High Energy Weapon Shows Potential in Effectiveness and Precision In Anti-insurgent Operations But May Be Vulnerable to Countermeasures.
U.S. defense contractor Raytheon conducted a successful, highly publicized, precision firing of a weaponized laser weapon from a U.S. Army AH-64 Apache attack helicopter on Jun. 26 at the White Sands Missile Range in New Mexico, western United States.
The test firing was conducted in collaboration with the U.S. Special Operations Command (SOCOM). This association may provide some insight into the intended operational role of High Energy Lasers in a tactical setting.
While the test itself is noteworthy since it is the first time a High Energy Weaponized laser has been fired from an attack helicopter to attack a target, the use of tactical lasers for range-finding, target designation and guidance are already commonplace in militaries around the world.
What makes Monday’s Raytheon test particularly interesting is the new ways a weaponized laser, not just a laser designator, could be used for precision attack and reduction of collateral damage.
Laser, or “Light Amplification by Stimulated Emission of Radiation” is effectively a narrow beam of powerful radiation that burns things. Think of it as a long-range, needle-nosed flame thrower but without visible fire, only heat (or light) energy. In fact, the Raytheon test was visibly quite unremarkable. There was no giant eruption of flames, no bright “death ray” and no explosions on glowing red targets. This invisible, silent, sinister quality may be what makes the laser Raytheon laser weapon fired from the Apache all the more menacing, especially to insurgencies that do not have effective technology to counter the weapon and can’t even tell when they are being targeted until it is too late.
Picture a lone insurgent trying to emplace an Improvised Explosive Device on a roadside. Without warning, the device simply incinerates before their eyes. No explosion unless the munitions are detonated by the laser energy, no sound, no trace of where the “weapon” came from. A mile away an attack helicopter or RPV (drone) silently hovers, firing its death-ray. The IED is simply rendered inoperable. Seconds later Special Operations personnel arrive to detain the insurgent bomber. There are no casualties and no collateral damage. Nearly all intelligence materials are preserved.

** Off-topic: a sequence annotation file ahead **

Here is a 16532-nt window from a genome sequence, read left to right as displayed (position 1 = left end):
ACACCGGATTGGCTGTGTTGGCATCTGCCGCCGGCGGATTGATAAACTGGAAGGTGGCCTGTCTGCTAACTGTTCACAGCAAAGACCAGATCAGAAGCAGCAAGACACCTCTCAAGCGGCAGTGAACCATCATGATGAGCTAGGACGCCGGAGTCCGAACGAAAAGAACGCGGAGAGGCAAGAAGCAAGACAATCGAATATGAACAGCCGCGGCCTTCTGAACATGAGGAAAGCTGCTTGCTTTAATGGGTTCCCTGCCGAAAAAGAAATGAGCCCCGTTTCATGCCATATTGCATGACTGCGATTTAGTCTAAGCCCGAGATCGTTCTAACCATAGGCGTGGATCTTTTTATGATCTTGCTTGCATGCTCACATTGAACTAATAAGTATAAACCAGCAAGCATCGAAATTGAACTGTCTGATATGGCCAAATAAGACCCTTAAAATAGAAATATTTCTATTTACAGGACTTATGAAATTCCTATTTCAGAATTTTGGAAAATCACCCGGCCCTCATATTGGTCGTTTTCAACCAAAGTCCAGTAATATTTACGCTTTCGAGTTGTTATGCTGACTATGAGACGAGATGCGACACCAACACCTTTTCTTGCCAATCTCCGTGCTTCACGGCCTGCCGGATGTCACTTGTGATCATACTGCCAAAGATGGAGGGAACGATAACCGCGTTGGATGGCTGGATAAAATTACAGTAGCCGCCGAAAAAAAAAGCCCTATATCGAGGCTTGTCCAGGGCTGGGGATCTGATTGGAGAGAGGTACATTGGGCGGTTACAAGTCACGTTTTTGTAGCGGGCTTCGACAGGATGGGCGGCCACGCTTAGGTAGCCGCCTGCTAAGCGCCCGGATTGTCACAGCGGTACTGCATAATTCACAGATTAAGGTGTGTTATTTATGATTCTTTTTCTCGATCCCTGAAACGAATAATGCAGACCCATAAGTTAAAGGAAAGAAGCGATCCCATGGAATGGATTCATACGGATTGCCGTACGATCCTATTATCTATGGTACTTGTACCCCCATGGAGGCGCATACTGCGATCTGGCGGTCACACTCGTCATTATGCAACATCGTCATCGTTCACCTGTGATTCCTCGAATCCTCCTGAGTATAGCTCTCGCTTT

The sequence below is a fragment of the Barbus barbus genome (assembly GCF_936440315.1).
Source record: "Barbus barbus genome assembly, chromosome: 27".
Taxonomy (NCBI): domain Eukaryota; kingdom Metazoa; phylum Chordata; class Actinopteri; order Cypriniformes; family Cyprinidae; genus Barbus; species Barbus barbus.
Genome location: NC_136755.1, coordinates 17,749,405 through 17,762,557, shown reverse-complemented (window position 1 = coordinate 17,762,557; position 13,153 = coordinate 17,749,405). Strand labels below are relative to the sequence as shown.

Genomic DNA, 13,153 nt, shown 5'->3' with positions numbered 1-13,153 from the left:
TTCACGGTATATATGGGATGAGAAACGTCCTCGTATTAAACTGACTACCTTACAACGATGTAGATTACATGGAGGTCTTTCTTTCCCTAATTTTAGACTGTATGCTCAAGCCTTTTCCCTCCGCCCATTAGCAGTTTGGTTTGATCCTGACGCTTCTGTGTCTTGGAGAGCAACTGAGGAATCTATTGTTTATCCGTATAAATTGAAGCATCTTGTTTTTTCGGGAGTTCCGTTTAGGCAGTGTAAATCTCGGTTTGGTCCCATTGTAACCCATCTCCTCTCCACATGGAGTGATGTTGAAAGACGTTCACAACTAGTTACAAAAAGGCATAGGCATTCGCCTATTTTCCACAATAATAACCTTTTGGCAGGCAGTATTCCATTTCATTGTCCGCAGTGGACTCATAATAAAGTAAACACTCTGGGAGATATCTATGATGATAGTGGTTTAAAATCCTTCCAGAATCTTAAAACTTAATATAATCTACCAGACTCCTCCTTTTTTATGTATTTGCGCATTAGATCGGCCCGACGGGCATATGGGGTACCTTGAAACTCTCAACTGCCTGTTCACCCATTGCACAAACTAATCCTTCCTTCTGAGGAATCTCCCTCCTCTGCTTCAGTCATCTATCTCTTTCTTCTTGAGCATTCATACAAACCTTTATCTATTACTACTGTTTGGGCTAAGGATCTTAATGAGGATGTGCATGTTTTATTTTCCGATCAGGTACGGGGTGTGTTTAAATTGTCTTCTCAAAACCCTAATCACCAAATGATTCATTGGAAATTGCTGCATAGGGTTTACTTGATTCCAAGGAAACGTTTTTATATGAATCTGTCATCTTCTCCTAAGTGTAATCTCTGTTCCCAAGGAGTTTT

This high-precision capability is attractive to anti-insurgent operations that typically involve relatively close range engagements on very small targets, often as small as a brief case or even smart phone. If the targeting optics on the delivery vehicle, in this case an AH-64 Apache helicopter, can see a target, they can direct the laser weapon onto it precisely.
But laser weapons are not entirely infallible. Recall that laser is focused light, and that can be reflected or absorbed. The Chinese military has already devoted substantial research to both laser weapons and laser weapon countermeasures.
The Chinese developed and proven the capability of their own JD-3 and ZM-87 laser weapons. These weapons feature “less than lethal” capability at long ranges, and greater lethality at close range. The Chinese ZM-87 weaponized laser can permanently blind personnel at 2 to 3 kilometers and temporarily blind them out to 10 kilometers. Laser weapons specifically intended for blinding personnel were banned in a 1995 United Nations Protocol that may or may not be observed by nation-users in an armed conflict.